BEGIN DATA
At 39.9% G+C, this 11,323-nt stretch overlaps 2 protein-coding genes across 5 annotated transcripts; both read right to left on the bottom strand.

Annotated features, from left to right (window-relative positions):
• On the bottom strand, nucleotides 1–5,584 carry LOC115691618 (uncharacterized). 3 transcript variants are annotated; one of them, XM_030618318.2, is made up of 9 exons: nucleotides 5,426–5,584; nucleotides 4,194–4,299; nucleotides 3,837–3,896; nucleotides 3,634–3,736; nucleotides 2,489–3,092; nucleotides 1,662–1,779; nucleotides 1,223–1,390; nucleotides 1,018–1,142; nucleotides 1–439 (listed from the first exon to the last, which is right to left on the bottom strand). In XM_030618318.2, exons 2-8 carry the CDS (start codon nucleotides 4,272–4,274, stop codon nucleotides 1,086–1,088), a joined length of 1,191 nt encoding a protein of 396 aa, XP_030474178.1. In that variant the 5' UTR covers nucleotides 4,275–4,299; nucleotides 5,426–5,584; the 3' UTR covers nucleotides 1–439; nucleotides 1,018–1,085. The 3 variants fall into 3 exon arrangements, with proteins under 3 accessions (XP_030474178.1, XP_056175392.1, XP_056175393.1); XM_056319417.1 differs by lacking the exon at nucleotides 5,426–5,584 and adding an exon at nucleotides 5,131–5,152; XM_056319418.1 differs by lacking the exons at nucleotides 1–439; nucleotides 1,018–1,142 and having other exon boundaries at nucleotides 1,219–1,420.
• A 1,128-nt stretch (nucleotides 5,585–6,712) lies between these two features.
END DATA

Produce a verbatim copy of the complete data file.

At 39.9% G+C, this 11,323-nt stretch overlaps 2 protein-coding genes across 5 annotated transcripts; both read right to left on the bottom strand.

Annotated features, from left to right (window-relative positions):
• On the bottom strand, nucleotides 1–5,584 carry LOC115691618 (uncharacterized). 3 transcript variants are annotated; one of them, XM_030618318.2, is made up of 9 exons: nucleotides 5,426–5,584; nucleotides 4,194–4,299; nucleotides 3,837–3,896; nucleotides 3,634–3,736; nucleotides 2,489–3,092; nucleotides 1,662–1,779; nucleotides 1,223–1,390; nucleotides 1,018–1,142; nucleotides 1–439 (listed from the first exon to the last, which is right to left on the bottom strand). In XM_030618318.2, exons 2-8 carry the CDS (start codon nucleotides 4,272–4,274, stop codon nucleotides 1,086–1,088), a joined length of 1,191 nt encoding a protein of 396 aa, XP_030474178.1. In that variant the 5' UTR covers nucleotides 4,275–4,299; nucleotides 5,426–5,584; the 3' UTR covers nucleotides 1–439; nucleotides 1,018–1,085. The 3 variants fall into 3 exon arrangements, with proteins under 3 accessions (XP_030474178.1, XP_056175392.1, XP_056175393.1); XM_056319417.1 differs by lacking the exon at nucleotides 5,426–5,584 and adding an exon at nucleotides 5,131–5,152; XM_056319418.1 differs by lacking the exons at nucleotides 1–439; nucleotides 1,018–1,142 and having other exon boundaries at nucleotides 1,219–1,420.
• A 1,128-nt stretch (nucleotides 5,585–6,712) lies between these two features.